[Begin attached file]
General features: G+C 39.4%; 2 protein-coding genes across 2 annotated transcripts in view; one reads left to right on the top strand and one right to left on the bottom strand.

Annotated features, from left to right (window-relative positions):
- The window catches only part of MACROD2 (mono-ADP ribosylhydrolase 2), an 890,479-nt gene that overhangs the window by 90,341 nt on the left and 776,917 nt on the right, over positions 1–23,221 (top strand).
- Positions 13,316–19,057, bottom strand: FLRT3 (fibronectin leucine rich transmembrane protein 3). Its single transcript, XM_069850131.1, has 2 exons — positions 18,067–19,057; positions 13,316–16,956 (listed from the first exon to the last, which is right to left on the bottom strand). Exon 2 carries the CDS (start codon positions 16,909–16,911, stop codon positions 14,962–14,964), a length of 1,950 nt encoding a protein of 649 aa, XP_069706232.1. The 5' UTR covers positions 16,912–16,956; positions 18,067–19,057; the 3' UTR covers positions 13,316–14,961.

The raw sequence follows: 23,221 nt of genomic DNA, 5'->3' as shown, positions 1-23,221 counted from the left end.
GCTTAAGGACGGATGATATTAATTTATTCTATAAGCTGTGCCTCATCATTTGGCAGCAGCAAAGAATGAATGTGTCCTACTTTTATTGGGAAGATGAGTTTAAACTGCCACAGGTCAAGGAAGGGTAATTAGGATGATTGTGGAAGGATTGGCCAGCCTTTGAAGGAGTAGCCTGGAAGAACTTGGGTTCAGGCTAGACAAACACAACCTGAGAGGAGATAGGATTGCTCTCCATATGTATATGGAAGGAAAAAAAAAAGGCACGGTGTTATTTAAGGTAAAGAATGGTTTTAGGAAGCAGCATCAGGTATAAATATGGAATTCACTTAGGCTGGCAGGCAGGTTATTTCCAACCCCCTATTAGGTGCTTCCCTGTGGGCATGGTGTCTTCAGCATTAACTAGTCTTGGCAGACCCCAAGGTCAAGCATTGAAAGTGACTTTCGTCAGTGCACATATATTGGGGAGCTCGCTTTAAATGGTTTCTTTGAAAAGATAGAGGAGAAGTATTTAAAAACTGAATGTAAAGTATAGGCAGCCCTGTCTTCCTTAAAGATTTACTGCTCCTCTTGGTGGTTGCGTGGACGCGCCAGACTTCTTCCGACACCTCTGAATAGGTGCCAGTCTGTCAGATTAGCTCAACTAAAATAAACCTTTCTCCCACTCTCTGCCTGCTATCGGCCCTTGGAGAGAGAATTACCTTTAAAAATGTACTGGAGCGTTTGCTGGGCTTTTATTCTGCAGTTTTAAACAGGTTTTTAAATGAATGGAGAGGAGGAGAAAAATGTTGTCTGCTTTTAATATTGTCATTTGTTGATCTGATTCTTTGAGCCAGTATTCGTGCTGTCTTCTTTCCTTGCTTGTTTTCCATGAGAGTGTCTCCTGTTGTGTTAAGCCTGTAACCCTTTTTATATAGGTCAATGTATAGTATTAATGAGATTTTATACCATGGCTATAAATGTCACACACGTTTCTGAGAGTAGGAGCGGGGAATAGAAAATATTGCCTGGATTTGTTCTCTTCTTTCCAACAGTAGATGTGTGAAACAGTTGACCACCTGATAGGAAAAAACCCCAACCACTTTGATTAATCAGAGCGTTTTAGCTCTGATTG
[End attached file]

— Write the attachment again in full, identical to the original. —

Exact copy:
General features: G+C 39.4%; 2 protein-coding genes across 2 annotated transcripts in view; one reads left to right on the top strand and one right to left on the bottom strand.

Annotated features, from left to right (window-relative positions):
- The window catches only part of MACROD2 (mono-ADP ribosylhydrolase 2), an 890,479-nt gene that overhangs the window by 90,341 nt on the left and 776,917 nt on the right, over positions 1–23,221 (top strand).
- Positions 13,316–19,057, bottom strand: FLRT3 (fibronectin leucine rich transmembrane protein 3). Its single transcript, XM_069850131.1, has 2 exons — positions 18,067–19,057; positions 13,316–16,956 (listed from the first exon to the last, which is right to left on the bottom strand). Exon 2 carries the CDS (start codon positions 16,909–16,911, stop codon positions 14,962–14,964), a length of 1,950 nt encoding a protein of 649 aa, XP_069706232.1. The 5' UTR covers positions 16,912–16,956; positions 18,067–19,057; the 3' UTR covers positions 13,316–14,961.

The raw sequence follows: 23,221 nt of genomic DNA, 5'->3' as shown, positions 1-23,221 counted from the left end.
GCTTAAGGACGGATGATATTAATTTATTCTATAAGCTGTGCCTCATCATTTGGCAGCAGCAAAGAATGAATGTGTCCTACTTTTATTGGGAAGATGAGTTTAAACTGCCACAGGTCAAGGAAGGGTAATTAGGATGATTGTGGAAGGATTGGCCAGCCTTTGAAGGAGTAGCCTGGAAGAACTTGGGTTCAGGCTAGACAAACACAACCTGAGAGGAGATAGGATTGCTCTCCATATGTATATGGAAGGAAAAAAAAAAGGCACGGTGTTATTTAAGGTAAAGAATGGTTTTAGGAAGCAGCATCAGGTATAAATATGGAATTCACTTAGGCTGGCAGGCAGGTTATTTCCAACCCCCTATTAGGTGCTTCCCTGTGGGCATGGTGTCTTCAGCATTAACTAGTCTTGGCAGACCCCAAGGTCAAGCATTGAAAGTGACTTTCGTCAGTGCACATATATTGGGGAGCTCGCTTTAAATGGTTTCTTTGAAAAGATAGAGGAGAAGTATTTAAAAACTGAATGTAAAGTATAGGCAGCCCTGTCTTCCTTAAAGATTTACTGCTCCTCTTGGTGGTTGCGTGGACGCGCCAGACTTCTTCCGACACCTCTGAATAGGTGCCAGTCTGTCAGATTAGCTCAACTAAAATAAACCTTTCTCCCACTCTCTGCCTGCTATCGGCCCTTGGAGAGAGAATTACCTTTAAAAATGTACTGGAGCGTTTGCTGGGCTTTTATTCTGCAGTTTTAAACAGGTTTTTAAATGAATGGAGAGGAGGAGAAAAATGTTGTCTGCTTTTAATATTGTCATTTGTTGATCTGATTCTTTGAGCCAGTATTCGTGCTGTCTTCTTTCCTTGCTTGTTTTCCATGAGAGTGTCTCCTGTTGTGTTAAGCCTGTAACCCTTTTTATATAGGTCAATGTATAGTATTAATGAGATTTTATACCATGGCTATAAATGTCACACACGTTTCTGAGAGTAGGAGCGGGGAATAGAAAATATTGCCTGGATTTGTTCTCTTCTTTCCAACAGTAGATGTGTGAAACAGTTGACCACCTGATAGGAAAAAACCCCAACCACTTTGATTAATCAGAGCGTTTTAGCTCTGATTG